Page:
Libyan researcher and legal expert Jamal Shalouf

Shallouf suggested that a competent legal team should be immediately formed to study the possibility of sparing Libya any responsibility regarding the signing of this MOU by Fayez al-Sarraj. He demanded that it declare Sarraj and his government ineligible and prevent them from representing Libya and signing any international agreements. He went on to stress that the GNA had squandered public funds of the Libyan people on such impulsive adventures that will likely bring serious repercussions upon Libya and the region.

The map on the right shows the maritime boundaries of the Eastern Mediterranean countries in accordance with the International Law of the Sea. The map on the left is the illegal maritime map adopted by Turkey given the agreement it just signed with the Tripoli-based GNA.

The Trilateral Summit Between Greece, Cyprus and Egypt

The Tripoli-based GNA also ignored the agreement signed between the leaders of Egypt, Greece and Cyprus on the exploration of gas in the maritime economic zones on 10 October 2018 at the Trilateral Summit in Elounda, Crete, in which the energy issue received critical attention in the talks between the leaders of the three nations. The President of the Arab Republic of Egypt, Abdel Fattah al-Sisi said that the parties of the Trilateral Summit worked through a cooperation mechanism that seeks to achieve the best use of resources, particularly in the field of energy and electricity.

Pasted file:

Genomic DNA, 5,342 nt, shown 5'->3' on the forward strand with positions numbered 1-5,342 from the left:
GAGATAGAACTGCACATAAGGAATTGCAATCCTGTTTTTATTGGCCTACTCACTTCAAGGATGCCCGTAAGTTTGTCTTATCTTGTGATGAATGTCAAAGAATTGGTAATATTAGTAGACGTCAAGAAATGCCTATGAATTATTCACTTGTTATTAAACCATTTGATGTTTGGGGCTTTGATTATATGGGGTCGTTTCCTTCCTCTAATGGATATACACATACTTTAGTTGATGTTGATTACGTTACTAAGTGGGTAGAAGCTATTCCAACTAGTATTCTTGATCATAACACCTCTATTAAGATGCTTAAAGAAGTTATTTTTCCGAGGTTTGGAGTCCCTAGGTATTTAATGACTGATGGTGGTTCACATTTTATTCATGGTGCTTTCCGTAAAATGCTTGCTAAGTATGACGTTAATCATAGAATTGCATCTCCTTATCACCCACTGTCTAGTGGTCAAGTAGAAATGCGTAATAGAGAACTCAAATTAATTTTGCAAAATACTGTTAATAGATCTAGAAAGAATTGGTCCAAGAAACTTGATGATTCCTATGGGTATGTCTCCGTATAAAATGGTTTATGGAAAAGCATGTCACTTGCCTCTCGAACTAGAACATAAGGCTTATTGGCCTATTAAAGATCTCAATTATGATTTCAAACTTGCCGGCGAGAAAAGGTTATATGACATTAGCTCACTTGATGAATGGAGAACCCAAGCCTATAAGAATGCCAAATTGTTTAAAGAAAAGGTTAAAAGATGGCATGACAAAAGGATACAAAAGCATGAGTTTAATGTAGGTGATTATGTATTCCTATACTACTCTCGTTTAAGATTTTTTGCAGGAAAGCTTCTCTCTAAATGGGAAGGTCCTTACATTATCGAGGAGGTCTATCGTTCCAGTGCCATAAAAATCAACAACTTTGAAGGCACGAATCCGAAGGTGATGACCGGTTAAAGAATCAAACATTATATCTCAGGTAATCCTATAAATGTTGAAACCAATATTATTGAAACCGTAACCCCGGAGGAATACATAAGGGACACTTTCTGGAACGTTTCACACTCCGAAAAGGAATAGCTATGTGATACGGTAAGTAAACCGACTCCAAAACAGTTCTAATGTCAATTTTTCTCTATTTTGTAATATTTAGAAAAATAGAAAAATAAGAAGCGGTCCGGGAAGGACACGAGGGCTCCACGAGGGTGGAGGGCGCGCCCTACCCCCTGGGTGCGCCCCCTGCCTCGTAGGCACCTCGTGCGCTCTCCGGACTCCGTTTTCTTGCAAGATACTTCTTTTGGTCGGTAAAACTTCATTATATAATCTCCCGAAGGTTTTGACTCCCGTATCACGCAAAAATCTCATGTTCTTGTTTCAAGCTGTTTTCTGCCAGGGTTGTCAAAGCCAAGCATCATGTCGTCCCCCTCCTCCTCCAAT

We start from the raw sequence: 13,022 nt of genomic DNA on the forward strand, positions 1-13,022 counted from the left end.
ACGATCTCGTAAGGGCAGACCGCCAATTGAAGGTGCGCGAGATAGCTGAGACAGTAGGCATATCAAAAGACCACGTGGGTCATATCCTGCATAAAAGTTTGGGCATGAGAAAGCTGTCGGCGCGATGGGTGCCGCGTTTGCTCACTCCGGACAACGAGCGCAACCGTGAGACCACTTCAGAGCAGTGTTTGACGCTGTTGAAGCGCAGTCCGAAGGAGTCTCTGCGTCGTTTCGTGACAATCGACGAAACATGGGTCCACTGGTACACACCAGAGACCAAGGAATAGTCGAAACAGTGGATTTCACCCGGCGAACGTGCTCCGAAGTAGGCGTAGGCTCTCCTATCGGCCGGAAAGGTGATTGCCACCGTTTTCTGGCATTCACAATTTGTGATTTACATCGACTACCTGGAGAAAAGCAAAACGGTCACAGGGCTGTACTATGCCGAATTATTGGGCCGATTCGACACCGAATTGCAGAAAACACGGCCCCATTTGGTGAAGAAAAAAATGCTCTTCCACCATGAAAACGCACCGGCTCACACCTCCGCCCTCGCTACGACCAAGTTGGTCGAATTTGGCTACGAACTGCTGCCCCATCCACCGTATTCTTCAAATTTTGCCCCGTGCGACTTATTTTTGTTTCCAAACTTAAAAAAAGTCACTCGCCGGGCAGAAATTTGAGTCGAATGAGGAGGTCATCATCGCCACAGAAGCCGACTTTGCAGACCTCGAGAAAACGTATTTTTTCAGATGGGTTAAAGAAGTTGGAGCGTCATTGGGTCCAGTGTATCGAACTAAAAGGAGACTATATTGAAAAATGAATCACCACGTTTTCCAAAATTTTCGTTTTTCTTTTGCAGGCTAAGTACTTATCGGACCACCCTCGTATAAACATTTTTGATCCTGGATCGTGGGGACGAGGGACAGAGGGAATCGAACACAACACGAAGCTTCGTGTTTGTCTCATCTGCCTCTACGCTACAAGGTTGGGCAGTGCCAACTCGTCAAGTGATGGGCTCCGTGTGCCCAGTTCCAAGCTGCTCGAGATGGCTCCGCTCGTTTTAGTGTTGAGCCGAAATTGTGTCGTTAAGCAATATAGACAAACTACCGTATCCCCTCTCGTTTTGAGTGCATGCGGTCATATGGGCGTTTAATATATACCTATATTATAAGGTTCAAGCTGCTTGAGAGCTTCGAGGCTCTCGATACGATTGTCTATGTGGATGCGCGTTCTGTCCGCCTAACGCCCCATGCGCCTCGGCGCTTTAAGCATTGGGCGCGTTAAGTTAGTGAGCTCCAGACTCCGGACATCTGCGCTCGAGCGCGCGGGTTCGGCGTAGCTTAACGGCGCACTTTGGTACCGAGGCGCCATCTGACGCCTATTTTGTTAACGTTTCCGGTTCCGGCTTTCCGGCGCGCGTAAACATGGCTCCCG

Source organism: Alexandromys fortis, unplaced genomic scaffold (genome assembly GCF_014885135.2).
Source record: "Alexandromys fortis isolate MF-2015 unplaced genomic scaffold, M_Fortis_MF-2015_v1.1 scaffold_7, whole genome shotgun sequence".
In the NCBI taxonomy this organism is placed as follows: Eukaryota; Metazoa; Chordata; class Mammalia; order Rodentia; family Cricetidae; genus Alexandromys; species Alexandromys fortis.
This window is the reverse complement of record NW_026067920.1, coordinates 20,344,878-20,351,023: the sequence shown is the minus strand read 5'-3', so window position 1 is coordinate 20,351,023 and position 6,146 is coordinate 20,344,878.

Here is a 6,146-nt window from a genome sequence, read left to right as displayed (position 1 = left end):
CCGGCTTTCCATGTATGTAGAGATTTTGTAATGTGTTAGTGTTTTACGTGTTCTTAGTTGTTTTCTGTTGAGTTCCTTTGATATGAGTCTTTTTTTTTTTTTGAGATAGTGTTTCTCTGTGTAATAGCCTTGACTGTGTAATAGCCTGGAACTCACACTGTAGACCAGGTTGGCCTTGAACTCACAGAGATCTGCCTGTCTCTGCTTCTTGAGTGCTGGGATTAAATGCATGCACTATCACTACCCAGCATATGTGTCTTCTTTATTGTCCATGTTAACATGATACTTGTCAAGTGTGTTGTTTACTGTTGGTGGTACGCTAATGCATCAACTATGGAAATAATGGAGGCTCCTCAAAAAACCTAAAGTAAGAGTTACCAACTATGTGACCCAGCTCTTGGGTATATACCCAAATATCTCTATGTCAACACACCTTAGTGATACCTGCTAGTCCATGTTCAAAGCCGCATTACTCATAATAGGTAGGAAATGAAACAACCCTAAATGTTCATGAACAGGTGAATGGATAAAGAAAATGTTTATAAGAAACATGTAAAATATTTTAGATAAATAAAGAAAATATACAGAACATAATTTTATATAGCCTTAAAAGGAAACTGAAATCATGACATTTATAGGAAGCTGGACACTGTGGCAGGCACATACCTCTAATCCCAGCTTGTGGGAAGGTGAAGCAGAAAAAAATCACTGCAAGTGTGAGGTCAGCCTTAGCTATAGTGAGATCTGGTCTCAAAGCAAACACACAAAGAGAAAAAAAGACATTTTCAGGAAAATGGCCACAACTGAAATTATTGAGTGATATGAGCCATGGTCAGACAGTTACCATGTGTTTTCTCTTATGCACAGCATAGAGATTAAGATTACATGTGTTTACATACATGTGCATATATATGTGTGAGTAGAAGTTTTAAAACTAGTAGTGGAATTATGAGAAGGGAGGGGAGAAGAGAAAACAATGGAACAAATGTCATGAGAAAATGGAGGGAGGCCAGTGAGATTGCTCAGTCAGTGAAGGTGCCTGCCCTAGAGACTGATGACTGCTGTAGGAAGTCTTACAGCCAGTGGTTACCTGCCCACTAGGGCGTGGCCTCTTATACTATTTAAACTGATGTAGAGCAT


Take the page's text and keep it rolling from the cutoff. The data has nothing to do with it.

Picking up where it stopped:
Cyprus, Egypt and Greece Trilateral Summit

The Prime Minister of the Hellenic Republic, Alexis Tsipras, said that Crete will soon be the hub of natural gas transmission in the Mediterranean region. The President of the Republic of Cyprus, Nicos Anastasiades, also talked about means of achieving electrical connection with Egypt via the Mediterranean Sea. The Heads of States of Egypt and Cyprus and the Greek Prime Minister stressed the importance of respecting the sovereign rights and maritime jurisdiction of each state, and its right to explore for natural resources in its maritime zones in accordance with international law, as reflected in the UN Convention on the Law of the Sea (UNCLOS).